Things are hardly better in the North, where the self-declared king Stour Nightfall is bent on attacking again the Union to expand his territories, meanwhile bolstering his rule through violence and cruelty, not only against opponents but also against those of his own men foolish enough to raise objections. As a first step he sets again his sights on Uffrith, the domain of the Dogman, where Rikke, the old hero’s daughter, is trying to come to terms with her prescient gift – the Long Eye – and is ready to undergo the most harrowing of rituals to harness that power and put it to the service of her people.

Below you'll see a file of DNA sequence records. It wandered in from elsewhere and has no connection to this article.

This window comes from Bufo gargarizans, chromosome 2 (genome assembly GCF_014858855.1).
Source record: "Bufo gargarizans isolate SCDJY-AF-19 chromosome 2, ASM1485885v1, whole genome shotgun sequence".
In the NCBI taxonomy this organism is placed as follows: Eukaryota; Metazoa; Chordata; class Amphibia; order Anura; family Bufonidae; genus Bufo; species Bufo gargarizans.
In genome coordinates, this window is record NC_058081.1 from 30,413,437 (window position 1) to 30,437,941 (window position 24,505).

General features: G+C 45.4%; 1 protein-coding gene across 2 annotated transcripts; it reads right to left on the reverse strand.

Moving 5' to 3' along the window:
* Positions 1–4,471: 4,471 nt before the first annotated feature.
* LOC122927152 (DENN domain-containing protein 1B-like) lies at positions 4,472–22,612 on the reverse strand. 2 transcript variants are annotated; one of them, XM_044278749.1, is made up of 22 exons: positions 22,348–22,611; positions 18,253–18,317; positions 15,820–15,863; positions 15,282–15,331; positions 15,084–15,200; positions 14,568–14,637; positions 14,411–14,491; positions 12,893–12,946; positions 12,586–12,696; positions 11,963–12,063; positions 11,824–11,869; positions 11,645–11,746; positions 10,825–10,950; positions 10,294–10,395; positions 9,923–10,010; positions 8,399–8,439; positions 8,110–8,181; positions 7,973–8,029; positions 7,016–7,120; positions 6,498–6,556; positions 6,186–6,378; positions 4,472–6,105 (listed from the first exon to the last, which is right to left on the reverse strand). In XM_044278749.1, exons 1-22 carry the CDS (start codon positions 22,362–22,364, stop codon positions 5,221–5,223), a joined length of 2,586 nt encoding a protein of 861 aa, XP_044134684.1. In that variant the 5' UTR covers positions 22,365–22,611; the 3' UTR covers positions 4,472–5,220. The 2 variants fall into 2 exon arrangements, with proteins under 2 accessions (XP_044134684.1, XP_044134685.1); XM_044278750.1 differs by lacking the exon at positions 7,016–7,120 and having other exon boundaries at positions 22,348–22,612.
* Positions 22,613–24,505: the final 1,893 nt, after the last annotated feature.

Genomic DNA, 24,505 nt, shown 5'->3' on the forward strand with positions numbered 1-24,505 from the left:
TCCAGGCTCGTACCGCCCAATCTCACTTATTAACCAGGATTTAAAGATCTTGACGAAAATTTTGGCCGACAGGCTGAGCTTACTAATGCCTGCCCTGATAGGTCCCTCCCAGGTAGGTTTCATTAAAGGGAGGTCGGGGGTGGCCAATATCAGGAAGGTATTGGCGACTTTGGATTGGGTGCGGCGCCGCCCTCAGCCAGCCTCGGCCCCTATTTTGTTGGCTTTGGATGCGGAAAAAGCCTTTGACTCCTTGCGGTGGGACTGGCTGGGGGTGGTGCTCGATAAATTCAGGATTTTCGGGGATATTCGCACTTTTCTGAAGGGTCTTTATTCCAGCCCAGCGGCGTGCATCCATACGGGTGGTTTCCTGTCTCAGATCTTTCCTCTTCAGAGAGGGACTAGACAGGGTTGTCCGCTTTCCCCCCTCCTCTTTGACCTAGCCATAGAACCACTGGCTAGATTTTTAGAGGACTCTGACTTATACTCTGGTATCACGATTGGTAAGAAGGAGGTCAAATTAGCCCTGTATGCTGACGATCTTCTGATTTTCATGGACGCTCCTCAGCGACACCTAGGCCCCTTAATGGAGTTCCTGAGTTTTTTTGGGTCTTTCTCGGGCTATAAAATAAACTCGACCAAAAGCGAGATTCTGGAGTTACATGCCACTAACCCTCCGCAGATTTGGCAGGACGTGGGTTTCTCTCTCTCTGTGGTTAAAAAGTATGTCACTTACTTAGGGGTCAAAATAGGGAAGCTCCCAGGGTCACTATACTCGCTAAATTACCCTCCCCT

This is the bare-bones premise from which The Trouble With Peace takes flight, developing into a tale of convoluted political schemes, social unrest, conspiracies, revolution and, above all, an engrossing examination of the human soul filtered through conflicting desires and shameful or tragic paths. Where the action scenes remain among the most engagingly cinematic I ever encountered – alternatively focusing on heroic feats and very human moments of pure terror and cowardice – Joe Abercrombie’s storytelling shines the brightest when he shapes his characters, be they the main ones or the secondary figures, who get just as much attention and detail as everyone else, contributing to the richness of the narrative canvas. A shining example of this careful design comes from the portrayal of a bloody act of sabotage that is relayed several times from the point of view of a number of different people: the repetition of events helps to create a three-dimensional picture not just of the fact itself, but of the societal medium in which it happens and the way its members figure into it.